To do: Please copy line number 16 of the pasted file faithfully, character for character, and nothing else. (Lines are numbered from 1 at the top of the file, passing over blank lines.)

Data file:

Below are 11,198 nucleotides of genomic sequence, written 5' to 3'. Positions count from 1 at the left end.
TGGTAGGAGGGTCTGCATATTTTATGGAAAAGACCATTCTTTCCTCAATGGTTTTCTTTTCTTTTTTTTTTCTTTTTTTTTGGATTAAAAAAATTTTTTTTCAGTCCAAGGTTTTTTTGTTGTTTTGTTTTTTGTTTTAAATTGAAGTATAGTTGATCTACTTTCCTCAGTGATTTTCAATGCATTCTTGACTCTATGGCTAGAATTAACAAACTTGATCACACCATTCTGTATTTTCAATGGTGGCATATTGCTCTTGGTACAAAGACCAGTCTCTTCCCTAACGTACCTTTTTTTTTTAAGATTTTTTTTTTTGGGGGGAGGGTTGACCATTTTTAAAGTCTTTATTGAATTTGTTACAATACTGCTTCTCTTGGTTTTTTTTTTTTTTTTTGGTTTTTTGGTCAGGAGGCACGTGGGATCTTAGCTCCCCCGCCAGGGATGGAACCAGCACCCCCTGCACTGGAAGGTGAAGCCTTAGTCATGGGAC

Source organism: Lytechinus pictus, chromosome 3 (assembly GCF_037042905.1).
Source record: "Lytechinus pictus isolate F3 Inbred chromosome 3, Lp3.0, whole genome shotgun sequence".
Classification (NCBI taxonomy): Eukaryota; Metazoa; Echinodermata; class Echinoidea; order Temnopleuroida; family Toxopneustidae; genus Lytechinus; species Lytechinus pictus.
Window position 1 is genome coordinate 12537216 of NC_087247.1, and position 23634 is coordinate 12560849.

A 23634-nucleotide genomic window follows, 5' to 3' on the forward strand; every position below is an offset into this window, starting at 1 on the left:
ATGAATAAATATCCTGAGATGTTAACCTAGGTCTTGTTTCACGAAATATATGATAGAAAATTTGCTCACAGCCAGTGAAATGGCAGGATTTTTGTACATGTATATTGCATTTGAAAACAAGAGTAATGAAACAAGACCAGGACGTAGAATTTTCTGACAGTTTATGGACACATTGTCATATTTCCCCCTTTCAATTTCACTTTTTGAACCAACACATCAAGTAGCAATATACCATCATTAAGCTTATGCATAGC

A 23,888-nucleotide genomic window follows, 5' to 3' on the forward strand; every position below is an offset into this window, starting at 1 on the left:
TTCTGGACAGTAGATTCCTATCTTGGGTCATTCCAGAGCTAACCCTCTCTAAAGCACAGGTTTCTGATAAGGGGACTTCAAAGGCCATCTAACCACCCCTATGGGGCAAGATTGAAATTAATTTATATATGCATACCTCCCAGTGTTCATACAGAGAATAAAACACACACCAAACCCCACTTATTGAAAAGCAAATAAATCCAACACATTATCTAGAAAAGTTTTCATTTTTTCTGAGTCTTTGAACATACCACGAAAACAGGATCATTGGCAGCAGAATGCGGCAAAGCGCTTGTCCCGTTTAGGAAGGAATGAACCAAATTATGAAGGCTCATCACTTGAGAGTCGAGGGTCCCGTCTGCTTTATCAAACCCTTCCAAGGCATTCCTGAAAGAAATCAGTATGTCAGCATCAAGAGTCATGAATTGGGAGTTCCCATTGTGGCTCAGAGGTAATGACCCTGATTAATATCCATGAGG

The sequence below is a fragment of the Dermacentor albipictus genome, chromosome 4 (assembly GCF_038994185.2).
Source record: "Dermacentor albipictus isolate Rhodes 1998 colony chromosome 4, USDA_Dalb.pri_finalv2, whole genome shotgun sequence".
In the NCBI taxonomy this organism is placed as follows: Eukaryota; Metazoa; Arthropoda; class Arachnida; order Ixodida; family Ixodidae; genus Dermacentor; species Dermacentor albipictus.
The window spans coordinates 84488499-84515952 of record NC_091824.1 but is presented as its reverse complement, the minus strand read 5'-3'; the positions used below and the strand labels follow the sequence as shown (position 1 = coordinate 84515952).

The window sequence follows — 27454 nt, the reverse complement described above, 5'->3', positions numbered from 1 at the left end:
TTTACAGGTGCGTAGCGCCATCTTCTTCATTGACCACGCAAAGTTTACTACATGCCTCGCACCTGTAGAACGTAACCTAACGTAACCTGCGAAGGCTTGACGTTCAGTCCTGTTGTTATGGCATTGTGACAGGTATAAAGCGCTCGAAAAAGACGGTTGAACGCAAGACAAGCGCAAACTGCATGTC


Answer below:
TTTACAGGTGCGTAGCGCCATCTTCTTCATTGACCACGCAAAGTTTACTACATGCCTCGCACCTGTAGAACGTAACCTAACGTAACCTGCGAAGGCTTGACGTTCAGTCCTGTTGTTATGGCATTGTGACAGGTATAAAGCGCTCGAAAAAGACGGTTGAACGCAAGACAAGCGCAAACTGCATGTC